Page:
By Gudrun Schultz
CALGARY, Alberta, September 29, 2006 (LifeSiteNews.com) – The Calgary Catholic school board has finally agreed to stop funding school programs with the proceeds of casinos and bingo halls, after a lengthy dispute with Bishop Fred Henry.
The Calgary bishop had called for an end to gambling as a school fundraising source, saying the practice was immoral. The district refused to comply, issuing a formal statement of refusal on May 31, 2006,Â arguing that extracurricular programs would be cut as a result, including bands, choirs and sport teams. Almost two million dollars were raised annually through gambling by the board. The board instead accepted a Task Force recommendation that Calgary schools should assume authority over fundraising decisions.
Bishop Henry, who had first raised the issue seven years previously, issued a strongly-worded warning saying the use of gambling funds by Catholic schools was no longer an option and the issue was non-negotiable. He reminded the Board that under Canon Law, the law code of the Catholic Church, “no school may bear the title Catholic school without the consent of the competent ecclesiastical authority.”
“Morality is not determined by a straw-vote,” he wrote in a pastoral letter in June. “The School Board, the individual schools, and related parent councils and societies must get out of bingo and casino gambling fundraising activities. There is no question as to ‘what’ has to be done but there is room to negotiate ‘how’ and ‘when’.”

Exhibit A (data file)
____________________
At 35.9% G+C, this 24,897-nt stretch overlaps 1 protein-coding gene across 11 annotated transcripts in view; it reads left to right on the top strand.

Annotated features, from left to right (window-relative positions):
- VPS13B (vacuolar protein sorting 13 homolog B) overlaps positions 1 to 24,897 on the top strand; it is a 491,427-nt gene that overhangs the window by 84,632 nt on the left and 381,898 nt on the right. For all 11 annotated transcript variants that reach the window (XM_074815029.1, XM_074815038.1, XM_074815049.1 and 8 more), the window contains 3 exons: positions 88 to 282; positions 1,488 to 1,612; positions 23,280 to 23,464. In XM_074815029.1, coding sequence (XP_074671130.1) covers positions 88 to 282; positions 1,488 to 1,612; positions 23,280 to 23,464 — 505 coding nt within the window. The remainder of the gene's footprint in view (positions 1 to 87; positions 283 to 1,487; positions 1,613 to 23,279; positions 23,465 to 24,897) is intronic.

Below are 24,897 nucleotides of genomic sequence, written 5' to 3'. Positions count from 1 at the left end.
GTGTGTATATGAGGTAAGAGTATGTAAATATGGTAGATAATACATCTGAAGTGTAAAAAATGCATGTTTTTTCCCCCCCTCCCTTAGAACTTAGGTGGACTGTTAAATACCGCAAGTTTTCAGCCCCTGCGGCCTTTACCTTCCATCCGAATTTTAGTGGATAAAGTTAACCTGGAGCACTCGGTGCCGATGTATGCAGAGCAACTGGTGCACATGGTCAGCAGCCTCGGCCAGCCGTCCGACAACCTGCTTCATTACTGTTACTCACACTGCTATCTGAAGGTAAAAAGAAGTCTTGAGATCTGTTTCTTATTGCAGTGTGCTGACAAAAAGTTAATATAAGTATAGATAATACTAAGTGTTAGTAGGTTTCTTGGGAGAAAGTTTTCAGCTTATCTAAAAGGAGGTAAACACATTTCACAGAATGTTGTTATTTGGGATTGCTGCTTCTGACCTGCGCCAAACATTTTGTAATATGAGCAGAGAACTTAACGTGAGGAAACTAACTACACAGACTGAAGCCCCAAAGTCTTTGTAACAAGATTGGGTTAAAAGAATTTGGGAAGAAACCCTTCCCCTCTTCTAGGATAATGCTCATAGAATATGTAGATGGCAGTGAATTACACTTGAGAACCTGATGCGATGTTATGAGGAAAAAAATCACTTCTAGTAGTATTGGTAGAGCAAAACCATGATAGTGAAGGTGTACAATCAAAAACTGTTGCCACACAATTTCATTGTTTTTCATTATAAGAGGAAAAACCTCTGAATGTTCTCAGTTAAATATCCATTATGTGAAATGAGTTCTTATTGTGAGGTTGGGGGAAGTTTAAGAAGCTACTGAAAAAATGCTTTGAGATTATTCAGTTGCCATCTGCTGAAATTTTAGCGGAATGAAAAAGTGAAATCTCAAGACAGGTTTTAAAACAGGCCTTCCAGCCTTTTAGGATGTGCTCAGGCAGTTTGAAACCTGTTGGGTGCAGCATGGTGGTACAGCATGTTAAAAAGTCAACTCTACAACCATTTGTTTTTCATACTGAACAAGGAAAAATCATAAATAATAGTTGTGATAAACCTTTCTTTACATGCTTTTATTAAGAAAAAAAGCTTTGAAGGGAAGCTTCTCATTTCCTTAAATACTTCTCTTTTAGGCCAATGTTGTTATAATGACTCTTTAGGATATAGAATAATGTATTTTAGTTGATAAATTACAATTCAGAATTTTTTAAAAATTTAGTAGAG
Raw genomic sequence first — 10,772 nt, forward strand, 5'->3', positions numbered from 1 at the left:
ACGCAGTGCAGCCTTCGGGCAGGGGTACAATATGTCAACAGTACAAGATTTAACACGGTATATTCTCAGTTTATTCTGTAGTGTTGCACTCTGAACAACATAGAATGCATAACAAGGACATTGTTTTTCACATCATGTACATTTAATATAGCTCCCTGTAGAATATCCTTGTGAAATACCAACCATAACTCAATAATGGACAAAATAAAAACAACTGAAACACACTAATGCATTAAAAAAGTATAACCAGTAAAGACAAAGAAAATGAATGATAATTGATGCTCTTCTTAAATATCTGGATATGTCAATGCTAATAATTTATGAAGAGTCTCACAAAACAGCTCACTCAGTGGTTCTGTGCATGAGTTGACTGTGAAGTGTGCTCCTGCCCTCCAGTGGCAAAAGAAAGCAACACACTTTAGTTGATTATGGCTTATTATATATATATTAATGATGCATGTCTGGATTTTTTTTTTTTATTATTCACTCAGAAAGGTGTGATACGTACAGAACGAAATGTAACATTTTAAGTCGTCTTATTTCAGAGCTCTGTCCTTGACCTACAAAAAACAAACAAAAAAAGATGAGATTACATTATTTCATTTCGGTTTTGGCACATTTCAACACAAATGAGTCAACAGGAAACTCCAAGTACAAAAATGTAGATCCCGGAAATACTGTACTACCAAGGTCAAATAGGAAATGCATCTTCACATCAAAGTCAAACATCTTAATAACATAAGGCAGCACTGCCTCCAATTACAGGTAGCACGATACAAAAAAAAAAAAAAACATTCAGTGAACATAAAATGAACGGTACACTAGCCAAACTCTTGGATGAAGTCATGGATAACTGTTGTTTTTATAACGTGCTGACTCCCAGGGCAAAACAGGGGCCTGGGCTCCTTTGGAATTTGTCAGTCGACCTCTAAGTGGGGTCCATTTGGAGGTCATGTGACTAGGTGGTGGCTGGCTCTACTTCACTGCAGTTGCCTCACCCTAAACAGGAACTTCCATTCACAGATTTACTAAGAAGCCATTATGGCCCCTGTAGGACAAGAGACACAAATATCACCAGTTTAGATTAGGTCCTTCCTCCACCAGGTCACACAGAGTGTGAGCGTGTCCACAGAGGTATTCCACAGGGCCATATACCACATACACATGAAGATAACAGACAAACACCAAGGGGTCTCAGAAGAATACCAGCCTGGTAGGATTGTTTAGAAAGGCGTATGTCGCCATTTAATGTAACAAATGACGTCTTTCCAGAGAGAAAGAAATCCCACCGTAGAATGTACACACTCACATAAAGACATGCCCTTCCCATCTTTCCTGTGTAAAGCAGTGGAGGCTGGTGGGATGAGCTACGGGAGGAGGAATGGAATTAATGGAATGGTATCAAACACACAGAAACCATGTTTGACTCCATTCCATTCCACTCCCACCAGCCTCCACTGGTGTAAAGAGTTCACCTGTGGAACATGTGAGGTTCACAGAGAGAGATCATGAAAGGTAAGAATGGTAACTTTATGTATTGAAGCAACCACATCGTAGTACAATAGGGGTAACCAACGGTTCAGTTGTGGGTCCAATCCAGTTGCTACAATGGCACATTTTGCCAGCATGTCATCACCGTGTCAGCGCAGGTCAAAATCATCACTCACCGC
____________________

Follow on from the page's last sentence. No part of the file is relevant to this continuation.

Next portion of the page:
Following yesterdays’ announcement of capitulation by the board, Bishop Henry called for a rebuilding of the relationship between the diocese and the board, saying, “Now is the time to move on and solidify again the partnership that we had.”
Board chair Cathie Williams made the announcement Wednesday, saying, “The decision to phase out the proceeds of bingos and casinos has been a difficult one…now the objective is to get out of bingos and casinos as soon as possible,” the Calgary Sun reported yesterday.
Existing gambling arrangements will stand for this year, said Williams, with a final date for the end of gambling funds use to be announced in the spring. In the meantime a task force set up by the board will investigate alternative fundraising options and evaluate the individual needs of the schools.
Possible alternatives include the use of charge cards with a percentage of the purchase cost directed towards the district, or the use of real estate commissions.
“Where’s there’s faith, there’s hope and I’m very optimistic,” said Williams.
See previous LifeSiteNews coverage:
Bishop Henry Asserts Authority Over Catholic Schools: Stop Immoral Fundraising Or Lose Catholic Label